For this newsletter issue, we handed the reins over to a team of Customer Success experts at SV Academy who asked their recent graduates, "What will it take for you to stay at your company for the next 2-3 years?"  


SV Academy prepares job seekers for an entry-level position in Business Development and Customer Success in weeks. But what makes SV Academy such a uniquely strong organization is the fact that 76% of their 2,000+ grads belong to an underrepresented group. 

Here's what the team at SV Academy came to understand about how to retain top underrepresented talent. Take note.   




We asked our Customer Success Program graduates employed within the last year what their company could do to make them stay another 2-3 years. 


Across 34 individuals who responded, 84% were non-white, and 65% were female or non-binary. The top two resounding responses were: 

    1. Clear career growth and promotion opportunities
    2. A transparent path to higher compensation


Respondents also reported other top retention initiatives including: 

  • the importance of fostering connections,
  • better training, and
  • improved work-life balance (including the ability to work hybrid or remote).


The overwhelming theme, however, revolved around the need to feel like a company is sincerely committed to its employees’ financial and career growth.  And companies can implement many new practices to ensure career growth is fairly applied to the entire workforce.

Finding Inclusive Solutions To Career Advancement and Pay-Scaling

Wherever you sit in an organization, there are immediate steps you can take to ensure promotions and pay increases are transparent and equitable, and that the overall culture values the contribution of all individuals.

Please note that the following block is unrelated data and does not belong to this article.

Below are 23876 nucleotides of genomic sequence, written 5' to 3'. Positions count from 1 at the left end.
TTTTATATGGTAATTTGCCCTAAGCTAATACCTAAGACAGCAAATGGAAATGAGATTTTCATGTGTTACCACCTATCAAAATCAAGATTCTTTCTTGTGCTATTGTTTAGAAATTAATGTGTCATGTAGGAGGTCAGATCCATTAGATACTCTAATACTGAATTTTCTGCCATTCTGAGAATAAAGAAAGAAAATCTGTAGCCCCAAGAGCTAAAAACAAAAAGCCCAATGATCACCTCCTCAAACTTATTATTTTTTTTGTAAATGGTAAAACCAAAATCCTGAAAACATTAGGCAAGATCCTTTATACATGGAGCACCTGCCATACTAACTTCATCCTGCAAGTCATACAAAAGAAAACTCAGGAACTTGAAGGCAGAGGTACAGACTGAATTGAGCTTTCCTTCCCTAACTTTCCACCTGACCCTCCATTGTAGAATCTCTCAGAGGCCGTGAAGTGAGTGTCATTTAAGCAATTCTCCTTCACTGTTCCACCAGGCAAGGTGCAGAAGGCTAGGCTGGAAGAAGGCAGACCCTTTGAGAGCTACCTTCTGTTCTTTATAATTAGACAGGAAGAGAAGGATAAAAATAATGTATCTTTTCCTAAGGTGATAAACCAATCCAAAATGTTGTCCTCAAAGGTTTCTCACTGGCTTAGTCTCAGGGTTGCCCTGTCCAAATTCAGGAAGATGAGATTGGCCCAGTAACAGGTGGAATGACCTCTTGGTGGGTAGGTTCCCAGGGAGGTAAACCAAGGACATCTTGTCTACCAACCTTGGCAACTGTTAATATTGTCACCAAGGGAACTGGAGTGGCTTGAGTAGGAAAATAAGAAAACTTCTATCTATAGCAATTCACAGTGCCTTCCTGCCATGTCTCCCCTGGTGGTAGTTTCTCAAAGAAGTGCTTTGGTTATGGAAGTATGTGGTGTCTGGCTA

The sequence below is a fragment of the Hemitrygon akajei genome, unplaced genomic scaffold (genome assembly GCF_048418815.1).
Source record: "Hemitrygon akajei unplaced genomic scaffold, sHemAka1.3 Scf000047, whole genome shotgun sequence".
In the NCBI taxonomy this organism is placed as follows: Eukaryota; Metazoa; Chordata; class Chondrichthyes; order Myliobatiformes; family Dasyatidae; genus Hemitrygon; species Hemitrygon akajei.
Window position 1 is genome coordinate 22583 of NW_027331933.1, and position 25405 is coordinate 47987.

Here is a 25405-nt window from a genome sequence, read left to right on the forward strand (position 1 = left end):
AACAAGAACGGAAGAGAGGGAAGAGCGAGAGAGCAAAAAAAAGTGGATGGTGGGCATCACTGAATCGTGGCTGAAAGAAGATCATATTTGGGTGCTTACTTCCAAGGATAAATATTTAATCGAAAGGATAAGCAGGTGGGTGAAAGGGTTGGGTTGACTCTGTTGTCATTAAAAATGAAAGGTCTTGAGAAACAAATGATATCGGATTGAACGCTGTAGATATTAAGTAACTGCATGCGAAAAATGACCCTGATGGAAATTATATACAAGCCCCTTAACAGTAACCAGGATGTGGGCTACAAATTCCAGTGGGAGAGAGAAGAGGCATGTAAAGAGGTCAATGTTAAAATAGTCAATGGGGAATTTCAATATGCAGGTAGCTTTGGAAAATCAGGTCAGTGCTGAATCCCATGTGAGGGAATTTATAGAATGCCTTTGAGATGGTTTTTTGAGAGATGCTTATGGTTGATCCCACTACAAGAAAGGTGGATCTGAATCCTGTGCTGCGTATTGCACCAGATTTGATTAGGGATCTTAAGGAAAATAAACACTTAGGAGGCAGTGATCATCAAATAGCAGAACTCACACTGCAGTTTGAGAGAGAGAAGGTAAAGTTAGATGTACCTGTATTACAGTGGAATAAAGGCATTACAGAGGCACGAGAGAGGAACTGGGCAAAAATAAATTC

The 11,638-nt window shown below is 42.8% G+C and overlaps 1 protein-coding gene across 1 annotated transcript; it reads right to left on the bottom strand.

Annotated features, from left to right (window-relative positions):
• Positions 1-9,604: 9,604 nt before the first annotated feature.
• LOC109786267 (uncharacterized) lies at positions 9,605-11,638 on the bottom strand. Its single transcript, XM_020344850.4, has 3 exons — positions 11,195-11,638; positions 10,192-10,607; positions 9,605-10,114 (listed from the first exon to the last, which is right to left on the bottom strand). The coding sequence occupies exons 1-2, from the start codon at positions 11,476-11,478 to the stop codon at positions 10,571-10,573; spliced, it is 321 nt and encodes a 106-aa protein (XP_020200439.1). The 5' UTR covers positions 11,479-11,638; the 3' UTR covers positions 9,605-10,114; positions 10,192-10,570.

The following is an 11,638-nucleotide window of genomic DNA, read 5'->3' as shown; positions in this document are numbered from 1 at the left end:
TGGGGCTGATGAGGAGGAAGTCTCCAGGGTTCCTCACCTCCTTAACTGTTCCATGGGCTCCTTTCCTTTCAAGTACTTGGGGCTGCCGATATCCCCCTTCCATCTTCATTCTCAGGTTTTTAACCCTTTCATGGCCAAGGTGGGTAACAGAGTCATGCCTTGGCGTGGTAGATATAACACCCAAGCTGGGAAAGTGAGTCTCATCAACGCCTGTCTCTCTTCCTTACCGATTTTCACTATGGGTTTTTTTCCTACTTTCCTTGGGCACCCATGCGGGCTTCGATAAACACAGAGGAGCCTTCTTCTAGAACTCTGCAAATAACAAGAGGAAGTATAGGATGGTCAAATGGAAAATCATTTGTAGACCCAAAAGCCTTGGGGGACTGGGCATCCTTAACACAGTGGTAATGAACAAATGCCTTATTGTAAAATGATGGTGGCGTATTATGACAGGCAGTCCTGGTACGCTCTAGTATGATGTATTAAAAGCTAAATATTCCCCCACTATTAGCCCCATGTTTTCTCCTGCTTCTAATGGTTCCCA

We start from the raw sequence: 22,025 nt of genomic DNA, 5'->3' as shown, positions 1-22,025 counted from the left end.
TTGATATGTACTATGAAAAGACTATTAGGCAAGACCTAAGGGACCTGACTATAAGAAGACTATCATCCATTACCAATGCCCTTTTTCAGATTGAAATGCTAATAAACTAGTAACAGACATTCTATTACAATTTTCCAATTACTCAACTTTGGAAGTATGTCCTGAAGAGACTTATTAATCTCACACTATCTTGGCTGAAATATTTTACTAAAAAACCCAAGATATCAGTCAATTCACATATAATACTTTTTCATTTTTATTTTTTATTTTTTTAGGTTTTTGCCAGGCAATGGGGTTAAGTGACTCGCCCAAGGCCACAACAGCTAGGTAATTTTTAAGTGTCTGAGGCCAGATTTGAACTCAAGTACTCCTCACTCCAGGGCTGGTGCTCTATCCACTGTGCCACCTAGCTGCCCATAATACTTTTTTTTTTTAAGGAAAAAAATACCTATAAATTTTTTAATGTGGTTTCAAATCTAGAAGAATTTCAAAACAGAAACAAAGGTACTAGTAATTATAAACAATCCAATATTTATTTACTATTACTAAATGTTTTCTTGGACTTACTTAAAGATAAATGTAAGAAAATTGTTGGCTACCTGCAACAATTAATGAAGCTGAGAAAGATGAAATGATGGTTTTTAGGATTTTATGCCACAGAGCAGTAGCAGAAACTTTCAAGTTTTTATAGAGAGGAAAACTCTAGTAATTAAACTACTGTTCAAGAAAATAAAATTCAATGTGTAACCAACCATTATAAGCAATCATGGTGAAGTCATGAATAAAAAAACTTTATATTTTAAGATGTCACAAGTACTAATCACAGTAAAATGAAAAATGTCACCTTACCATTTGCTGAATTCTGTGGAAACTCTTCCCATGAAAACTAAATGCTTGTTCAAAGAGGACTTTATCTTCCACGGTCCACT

Change starts at the top. Here are some solutions to implement at the company level:

#1 Revamp company infrastructure to prioritize inclusivity. 

  • Review HR processes for systemic and unconscious bias. (This is its own topic, but many consultants specialize in this work.)
  • Advocate for diversity in senior leadership roles across the company and on the board. 
  • Redefine professionalism for the company, making it more inclusive. 
  • Create a mentorship program to ensure all individuals have someone senior to them at the company who can guide/support them.

#2 Create salary bands that meet or exceed industry standards. 

  • Have defined salary bands, normalized to clearly-defined levels, and compared to industry standards.
  • Schedule milestones (at least yearly) for reviewing pay, and clear criteria for how those decisions are made. 

#3 Ensure there is clear and transparent career pathing.

  • Set levels with clear, measurable achievements for growth. Communicate those clearly to employees, and work with managers to coach employees on what they need to show in their role specifically to move to the next level. 
  • Look out for places where self-promotion could outweigh actual achievement.
  • Consider moving away from experience-based levels, as those often undervalue the career experience of employees who have upskilled or shifted careers. Focus instead on achievements or skills exhibited.

#4 Think about benefits more inclusively.

  • Tech companies especially have prioritized the “cool” and "fun" benefits. However, our survey respondents wanted something more beneficial. 
    • Think about how your company can make work easier for people with different backgrounds and different family and community commitments. (e.g. return to office might be harder for families with young children whose daycares still have shortened hours or unreliable closures, while remote work could be challenging for younger individuals living with many roommates or family) 

Take the framework you've started at the company level and apply it to your company's management, including yourself. 

  • Check on your leadership. 
    • How is your leadership team making promotion decisions? Are criteria clear and measurable